The Arglons are attacking the Burroids’ city from underground and by the time Turbo and his army make it back a lot of it has already been destroyed. The Ark and his cronies are in charge of the enemy army and here we can again see the mechanics within their skeletal mouths. The frequently used alien terms add a nice touch too. Normally a strip might contain one or two such made up words but Barrie hasn’t held back when writing this script and I love that. Where does he get all this terminology from? It adds to the absurdity of the situation, the alienness of this planet and the originality of the story.

There’s a nice little touch there with Turbo tying up his flying beast like a pet, but it’s not long before he’s taking to the skies for more thrilling battles. This particular episode really does have it all. The action is truly thrilling, Vanyo‘s artwork sizzles in the action scenes, conveying real scale in the destruction of the city, real creepiness in the council and lots of little background details to pour over again and again. While the action builds so do the questions for this reader, with details about The Ark and the history of this war being drip fed to us. Wonderful stuff indeed.

Joe Alien has had enough. After falling for a trap set by trees(!) he draws the logical conclusion this continent they’ve landed upon is not hospitable for human life. It’s simply too dangerous; the killer vegetation can’t be communicated or reasoned with, despite finding out they can understand our language. Resistance is futile, so he orders a hasty retreat for his team but the plant life won’t let them leave. However, they’re not trying to kill them anymore either.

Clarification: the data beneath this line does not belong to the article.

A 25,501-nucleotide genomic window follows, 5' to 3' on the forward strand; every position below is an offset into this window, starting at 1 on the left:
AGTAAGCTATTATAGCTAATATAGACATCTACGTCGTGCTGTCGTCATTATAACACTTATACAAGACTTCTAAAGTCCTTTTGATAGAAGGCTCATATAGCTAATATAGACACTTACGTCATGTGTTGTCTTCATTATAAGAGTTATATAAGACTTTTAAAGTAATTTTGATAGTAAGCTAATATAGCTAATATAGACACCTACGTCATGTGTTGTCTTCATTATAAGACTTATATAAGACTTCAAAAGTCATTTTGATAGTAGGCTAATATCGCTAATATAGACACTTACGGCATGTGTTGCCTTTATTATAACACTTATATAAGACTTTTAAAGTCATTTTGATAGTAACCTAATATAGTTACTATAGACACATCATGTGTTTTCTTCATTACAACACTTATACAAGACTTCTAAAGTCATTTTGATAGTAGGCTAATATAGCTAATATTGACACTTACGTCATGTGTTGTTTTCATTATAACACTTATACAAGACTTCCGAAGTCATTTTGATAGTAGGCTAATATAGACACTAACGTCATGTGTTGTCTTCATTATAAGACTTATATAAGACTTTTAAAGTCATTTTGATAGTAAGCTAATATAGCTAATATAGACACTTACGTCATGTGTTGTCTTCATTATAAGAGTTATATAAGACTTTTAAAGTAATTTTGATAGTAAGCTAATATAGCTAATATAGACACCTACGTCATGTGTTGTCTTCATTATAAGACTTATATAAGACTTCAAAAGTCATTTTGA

This is where a surprising turn of events takes place. We knew the trees were intelligent, able to uproot themselves and walk, they could communicate with each other and they appeared to be attempting to do so with us. Their murderous instincts were always front and centre but as Joe points out, while he has lost some team members, if the plants wanted them all dead they would be. They’re vastly outnumbered and on alien terrain after all.

A vehicle made of rock glides in over a body of water and from within it steps out a man. A human man from Earth! Our heroes have been corralled, now trapped on an outcrop surrounded by this body of water full of man-eating plants ready to chomp the legs off anyone who attempts to escape. But for this man they spread out their lily pad-like leaves and let him cross to within talking distance of Joe and his men.

I didn’t expect this! I have no recollection of this twist at all. A nice touch is the fact his speech is broken and slow because it’s been so many years since he last needed to do so. The plants treat him reverently, he’s quite clearly in charge and yet is very frail, at least upon first glance. It ends with him promising to tell a surprising story. I bet! I have so many questions. But that’s the whole point of the story. It’s layering mystery upon mystery, and just when you think you’ve got one or two bits sussed out it pulls the rug from under you.

Yes, that last sentence was a bit clichéd but there’s nothing unoriginal about this story. Ron Smith‘s artwork really comes into its own too, like he’s had a couple of issues to settle in and is now confidently in charge of the world originally created by Massimo Belardinelli. The rock vehicle feels suitably solid, the old man is an intriguing character even just to look at and the uprooted killers remind me of the tree that came in through the window in Poltergeist. Genuinely threatening. Two for two, the strips this issue have depth, character and intrigue. Shall it continue?

Just before the Kitten Magee strip here’s artist José Ortiz‘s pin up of one of her teammates Casandra Cardeti. While I do really enjoy José’s work and it’s nice to see some colour work from him, I always had an issue with how female characters would be dressed in our sci-fi comics. While Turbo, Joe and Loner are properly equipped for whatever is thrown at them, women always seemed to go up against the same dangers with a lot less clothing. It’s a sign of the times of course but it was always a niggle I had, not just with Wildcat so I’m not singling it (or José) out.